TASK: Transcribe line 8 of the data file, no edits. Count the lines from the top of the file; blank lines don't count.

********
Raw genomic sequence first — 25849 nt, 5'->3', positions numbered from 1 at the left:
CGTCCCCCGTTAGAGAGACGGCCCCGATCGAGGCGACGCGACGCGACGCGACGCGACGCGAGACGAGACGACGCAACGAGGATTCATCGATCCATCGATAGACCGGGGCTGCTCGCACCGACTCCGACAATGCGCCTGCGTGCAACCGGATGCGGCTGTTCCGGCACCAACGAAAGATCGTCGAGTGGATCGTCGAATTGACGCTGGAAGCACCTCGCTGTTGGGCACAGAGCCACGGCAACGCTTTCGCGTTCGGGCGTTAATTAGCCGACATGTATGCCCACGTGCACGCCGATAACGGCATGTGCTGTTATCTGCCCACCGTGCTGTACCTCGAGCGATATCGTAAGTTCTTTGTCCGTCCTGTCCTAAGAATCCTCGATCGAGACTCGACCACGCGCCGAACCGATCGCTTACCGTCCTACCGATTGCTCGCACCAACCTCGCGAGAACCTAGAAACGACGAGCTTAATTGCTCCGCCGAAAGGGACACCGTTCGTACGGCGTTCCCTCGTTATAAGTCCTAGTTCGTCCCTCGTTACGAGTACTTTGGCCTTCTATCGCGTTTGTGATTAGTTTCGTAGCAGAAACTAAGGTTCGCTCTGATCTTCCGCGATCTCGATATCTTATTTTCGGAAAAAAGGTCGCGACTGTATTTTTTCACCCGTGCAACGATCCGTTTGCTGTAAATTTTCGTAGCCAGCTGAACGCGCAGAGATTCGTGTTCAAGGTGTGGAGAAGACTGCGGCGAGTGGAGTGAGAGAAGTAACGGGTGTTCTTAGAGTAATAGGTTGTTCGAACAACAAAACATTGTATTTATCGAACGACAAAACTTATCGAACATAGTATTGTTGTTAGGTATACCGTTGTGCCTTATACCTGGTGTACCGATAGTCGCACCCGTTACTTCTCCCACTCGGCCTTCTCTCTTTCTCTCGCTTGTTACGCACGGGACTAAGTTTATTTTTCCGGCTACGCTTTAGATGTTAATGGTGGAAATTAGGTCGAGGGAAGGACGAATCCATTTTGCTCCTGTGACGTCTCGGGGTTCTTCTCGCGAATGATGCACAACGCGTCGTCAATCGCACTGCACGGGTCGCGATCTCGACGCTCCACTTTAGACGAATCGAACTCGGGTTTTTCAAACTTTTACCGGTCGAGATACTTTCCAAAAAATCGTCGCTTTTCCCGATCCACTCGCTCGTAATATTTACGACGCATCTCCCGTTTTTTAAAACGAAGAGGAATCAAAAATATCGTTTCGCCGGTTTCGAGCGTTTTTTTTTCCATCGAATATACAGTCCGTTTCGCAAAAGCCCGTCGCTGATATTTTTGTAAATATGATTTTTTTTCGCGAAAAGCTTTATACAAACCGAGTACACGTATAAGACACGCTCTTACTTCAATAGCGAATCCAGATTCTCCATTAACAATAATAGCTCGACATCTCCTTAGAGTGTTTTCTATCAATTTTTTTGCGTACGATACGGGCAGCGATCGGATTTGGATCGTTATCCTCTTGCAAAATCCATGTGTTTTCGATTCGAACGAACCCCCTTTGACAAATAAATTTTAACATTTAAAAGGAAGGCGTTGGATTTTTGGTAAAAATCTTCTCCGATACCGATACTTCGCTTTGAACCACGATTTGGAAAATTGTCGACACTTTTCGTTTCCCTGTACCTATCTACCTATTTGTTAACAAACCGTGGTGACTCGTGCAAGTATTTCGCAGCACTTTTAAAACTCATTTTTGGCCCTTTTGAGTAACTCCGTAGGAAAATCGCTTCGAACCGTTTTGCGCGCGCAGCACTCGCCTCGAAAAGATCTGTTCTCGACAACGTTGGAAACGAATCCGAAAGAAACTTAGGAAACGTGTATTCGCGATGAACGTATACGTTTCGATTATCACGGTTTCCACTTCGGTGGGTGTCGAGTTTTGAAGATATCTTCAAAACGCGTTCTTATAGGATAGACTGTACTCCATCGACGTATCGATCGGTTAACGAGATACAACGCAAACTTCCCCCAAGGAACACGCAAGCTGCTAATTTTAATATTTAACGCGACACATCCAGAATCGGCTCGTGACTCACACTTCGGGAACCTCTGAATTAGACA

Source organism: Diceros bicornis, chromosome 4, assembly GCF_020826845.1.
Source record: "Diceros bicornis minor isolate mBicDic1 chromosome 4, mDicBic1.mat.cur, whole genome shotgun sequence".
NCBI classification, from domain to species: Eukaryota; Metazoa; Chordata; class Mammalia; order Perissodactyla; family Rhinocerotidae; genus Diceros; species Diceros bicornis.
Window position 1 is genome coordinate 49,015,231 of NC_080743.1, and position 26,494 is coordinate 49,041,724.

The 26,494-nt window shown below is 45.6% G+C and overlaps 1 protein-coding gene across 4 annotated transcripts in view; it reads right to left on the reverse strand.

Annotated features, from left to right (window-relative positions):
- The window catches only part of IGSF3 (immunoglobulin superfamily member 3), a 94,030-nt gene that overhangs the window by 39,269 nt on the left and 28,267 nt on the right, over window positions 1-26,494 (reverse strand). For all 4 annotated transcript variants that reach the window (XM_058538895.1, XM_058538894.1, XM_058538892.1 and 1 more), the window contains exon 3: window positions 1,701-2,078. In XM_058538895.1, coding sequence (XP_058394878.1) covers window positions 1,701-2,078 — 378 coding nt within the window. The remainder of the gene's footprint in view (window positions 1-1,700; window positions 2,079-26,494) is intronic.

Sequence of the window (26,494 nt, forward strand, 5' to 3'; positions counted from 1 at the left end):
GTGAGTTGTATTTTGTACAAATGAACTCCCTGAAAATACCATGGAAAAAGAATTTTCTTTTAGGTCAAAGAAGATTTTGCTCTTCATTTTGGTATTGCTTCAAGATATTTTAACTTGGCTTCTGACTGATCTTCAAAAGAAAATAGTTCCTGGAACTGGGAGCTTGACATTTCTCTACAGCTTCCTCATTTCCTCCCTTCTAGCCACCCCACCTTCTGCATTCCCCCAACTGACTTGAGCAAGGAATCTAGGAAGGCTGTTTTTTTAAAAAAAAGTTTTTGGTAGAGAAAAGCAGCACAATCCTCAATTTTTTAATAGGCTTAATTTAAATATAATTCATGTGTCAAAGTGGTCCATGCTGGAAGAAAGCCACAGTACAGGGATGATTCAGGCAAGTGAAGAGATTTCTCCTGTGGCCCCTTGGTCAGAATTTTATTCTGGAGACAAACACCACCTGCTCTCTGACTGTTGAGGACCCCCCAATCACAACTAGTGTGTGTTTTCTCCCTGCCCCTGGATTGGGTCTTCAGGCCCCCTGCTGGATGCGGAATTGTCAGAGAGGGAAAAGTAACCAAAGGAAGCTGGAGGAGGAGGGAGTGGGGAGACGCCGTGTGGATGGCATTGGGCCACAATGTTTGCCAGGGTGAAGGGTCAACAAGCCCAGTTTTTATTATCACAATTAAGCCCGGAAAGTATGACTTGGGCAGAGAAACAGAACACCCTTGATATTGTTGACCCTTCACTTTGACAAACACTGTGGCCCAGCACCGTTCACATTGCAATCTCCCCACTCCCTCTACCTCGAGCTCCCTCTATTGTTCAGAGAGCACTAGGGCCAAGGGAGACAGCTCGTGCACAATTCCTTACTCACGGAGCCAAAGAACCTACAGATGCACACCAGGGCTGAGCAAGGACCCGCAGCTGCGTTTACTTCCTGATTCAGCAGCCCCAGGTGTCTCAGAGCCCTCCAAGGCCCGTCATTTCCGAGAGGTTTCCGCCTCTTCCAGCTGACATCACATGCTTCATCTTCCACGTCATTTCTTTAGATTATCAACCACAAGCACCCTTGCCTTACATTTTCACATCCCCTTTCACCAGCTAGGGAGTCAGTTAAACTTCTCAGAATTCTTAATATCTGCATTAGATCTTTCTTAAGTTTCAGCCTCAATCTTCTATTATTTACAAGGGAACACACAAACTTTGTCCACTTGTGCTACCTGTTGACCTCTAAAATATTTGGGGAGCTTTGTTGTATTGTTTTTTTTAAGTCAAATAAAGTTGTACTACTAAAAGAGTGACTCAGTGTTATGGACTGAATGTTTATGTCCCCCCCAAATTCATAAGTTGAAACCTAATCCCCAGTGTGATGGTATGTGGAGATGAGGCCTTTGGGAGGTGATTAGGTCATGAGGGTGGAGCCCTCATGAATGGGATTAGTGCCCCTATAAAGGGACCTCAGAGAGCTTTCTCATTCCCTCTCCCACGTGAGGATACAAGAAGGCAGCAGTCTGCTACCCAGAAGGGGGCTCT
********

Annotated features, from left to right (window-relative positions):